30 April 2009

Boston Pictures - Part 4

This is becoming an every-other-day habit, and it’s the other day, so Boston Marathon segment 4 is here. Episode 3 took us through the Wellesley scream tunnel. brought us to the 10 km mark of the marathon. Today, the Hoyts, the hills, and on to Kenmore. And that will leave us just one more installment to the big finish, or perhaps a big Norwegian.

Yet again, remember that the posted pictures are reduced resolution. Please email me at secondlap@comcast.net and identify the pictures you’d like by their number, and I will be happy to send you the full resolution versions. Don’t be shy, feel free to ask for as many as you’d like.

To see my article on the race itself, follow this link.

To see the first batch of pictures, follow this link.

To see the second batch of pictures, follow this link.

To see the third batch of pictures, follow this link.

Now, on to the pictures!

BM-117: Heading up the slope toward Wellesley Center, I pass the Hoyts. If you don’t know who Dick and Rick Hoyt are, you’ve been under a rock. They are 100% pure inspiration. Heading for the halfway mark on a day I didn’t expect to finish, what a boost they provided!

BM-118: #5957 David Harding of Greely, Ontario gives the thumbs up to the Hoyts.

BM-119: Another shot of #5957 David Harding of Greely, Ontario and the Hoyts.

BM-120: #9296 Molly Schmelzle of Arcata, California.

BM-121: And a better shot of #9296 Molly Schmelzle of Arcata, California.

BM-122: Half of #6391 Carl Deland of Niles, Michigan. Last year the TV commentators were calling Cleveland Circle “The Meat Grinder” because of the wear and tear of the downhills. We haven’t even hit the hills yet, let along Cleveland Circle, but my camera aim managed to slice Carl in half. Stay tuned, I got another one!

BM-123: Here’s all of #6391 Carl Deland of Niles, Michigan. Carl was kind enough to leave a nice comment on my blog last week, thanks! I hope he comes back to see his picture since I didn’t get his email address. Oh that more were so bold as to leave a comment, it is what I live for. Well, sort of.

BM-124: Heading up the first hill after the turn onto Commonwealth Avenue in Newton, the fans are out in force. I got a fever, and this lady’s got the cure! MORE COWBELL!

BM-125: I was intentionally walking the hills to avoid stressing the repaired tendon in my foot. You just can’t explain that to all these fine fan folks cheering you to get running again. I settled for a simple phrase, “I’m doing this on 42 days training, I’m taking a break!” That line inevitably got big smiles from the fans.

BM-126: #6593 Terry Mullins of Richmond, Kentucky motors up the Newton hills. Go Army!

BM-127: The view near 1600 Commonwealth Avenue in Newton

BM-128: Near the 19 mile mark in the Newton hills, Commonwealth at the corner of Walnut. At this point I’m unable to wipe the grin off my face simply because I’m still doing this, well beyond my expectation.

BM-129: #7369 Joe Rombold of Sacramento, California. Peace!

BM-130: #7258 Mark Duncan of Calgary, Alberta.

BM-131: A mini-sized water stop manned by mini-sized fans. These guys are great! And at my slower pace this year I had the liberty to appreciate their service.

BM-132: It’s a blurry shot, but the only one I have of Heartbreak looming ahead. Hot diggity, we’re actually going to do this today!

BM-133: And we’ve arrived at Heartbreak. By definition I walk it until just before the top, so I’m running again when I pass the WBZ TV camera. I’ve never partaken in those omnipresent orange offerings before. Man, what I’ve been missing. Fabulous. Thanks, fan supporters!

BM-134: #9250 Mark Willis of Richmond, Virgina climbs Heartbreak

BM-135: Look at all these people working so hard on Heartbreak while I take a pleasant stroll!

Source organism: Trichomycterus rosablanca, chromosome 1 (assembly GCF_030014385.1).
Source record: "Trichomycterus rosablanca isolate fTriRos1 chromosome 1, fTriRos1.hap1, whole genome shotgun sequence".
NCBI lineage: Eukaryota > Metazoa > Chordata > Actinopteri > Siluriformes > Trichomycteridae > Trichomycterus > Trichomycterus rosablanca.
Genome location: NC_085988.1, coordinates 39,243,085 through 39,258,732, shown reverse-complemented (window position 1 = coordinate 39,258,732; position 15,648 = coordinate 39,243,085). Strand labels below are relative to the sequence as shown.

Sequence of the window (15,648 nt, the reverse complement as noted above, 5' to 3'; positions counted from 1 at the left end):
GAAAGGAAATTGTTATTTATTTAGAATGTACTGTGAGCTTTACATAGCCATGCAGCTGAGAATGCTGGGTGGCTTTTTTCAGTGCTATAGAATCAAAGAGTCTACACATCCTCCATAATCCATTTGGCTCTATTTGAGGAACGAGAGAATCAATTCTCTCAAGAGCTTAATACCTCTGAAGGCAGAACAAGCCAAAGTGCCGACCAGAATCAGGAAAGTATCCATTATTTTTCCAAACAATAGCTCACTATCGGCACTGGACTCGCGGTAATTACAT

BM-136: And just like that, we’re over the hills. Grinning is turning into euphoria as we reach Boston College at mile 21. There’s still 5 to go, but since I just don’t care how long it takes, it’s sinking in that I’ll be picking up that third Boston medal.

BM-137: We’ve made the turn and are heading downhill to Cleveland Circle. Just before this shot I was walking next to a young lady who was utterly wiped and asked not to be photographed, a request which of course I obliged. The contrast between her state and mine was striking; I wished I could have passed on some giddiness.

BM-138: Hey, Mr. Cop, I just couldn’t get the whole plate number. Here’s #1029-something, and hunting the entrants on the BAA site doesn’t give me an obvious answer who it is. Oh well… [Post-script: That's Dan Gullage, #10290, from Orange, Massachusetts, apparently deep in meditation! Thanks for the note, Dan!]

BM-139: Earlier in the day we raced the train through Framingham. Now we race the Green Line down Beacon Street. Reminds me of the old saying, “Shall we walk or do we have time to take the Green Line?”

BM-140: It’s tiny, you have to look hard, but the Citgo sign is in sight! That can only mean one thing: It will take a long time to get to it.

BM-141: #9824 David Hovey of Hebron, Connecticut on Beacon Street.

BM-142: A better shot of #9824 David Hovey of Hebron, Connecticut.

BM-143: It may not be apparent, but the Citgo sign is just a little larger. I told you it would take a long time to get there!

BM-144: #12728 Andrea Klein of Moose Jaw, Saskatchewan, one of those places you always hear about but never meet anyone from. Well, here’s someone from there!

BM-145: #10141 Gregory Denkler of Arlington, Virginia being chased by the bathrobe trio, including # 4780 PJ Eichten of Minneapolis. That shower cap has to be uncomfortable.

BM-146: Holy Cow, Batman, 24 miles on a piece of horse stitched into my foot.

BM-147: The bathrobe trio. Uninhibited joy. Question: Do they need a shower after the race?

BM-148: An unidentified runner has the look of “Only two more miles” on her face.

BM-149: And that Citgo sign, while larger, is STILL a long way off.

BM-150: And it slowly draws nearer…

BM-151: The 40 km mark, just before the bridge over the Massachusetts Turnpike. When I run the race hard, that bridge hurts. Today, doing the run / walk / whatever cruise, well, who cares about this little hump?

BM-152: Unidentified runner bearing badges of honor: Last year’s Boston cap and a fabulous collection of salt stains.

BM-153: Until I handed her the slip telling here where to get her picture, I think #12759 Tamara Pavlov of Lewisburg, Pennsylvania thought I was a weird stalker or something. Perhaps I was?

BM-154: At last the Citgo sign looms large as we near Kenmore. My daughter loved this shot of the runner she named “Lizard Man”.

BM-155: Mile 25! On a day I didn’t expect to finish, it’s getting overwhelming.

BM-156: Kenmore!

BM-157: And as we enter Kenmore Square, it is overwhelming. I’ve only teared up in a marathon once before, last year finishing Boston with my first sub-3. Today, the fan support in Kenmore pulling me onward, not just to the end of the marathon but literally on my recovery and comeback, does it again. How can you thank the fans, let them know how much this means?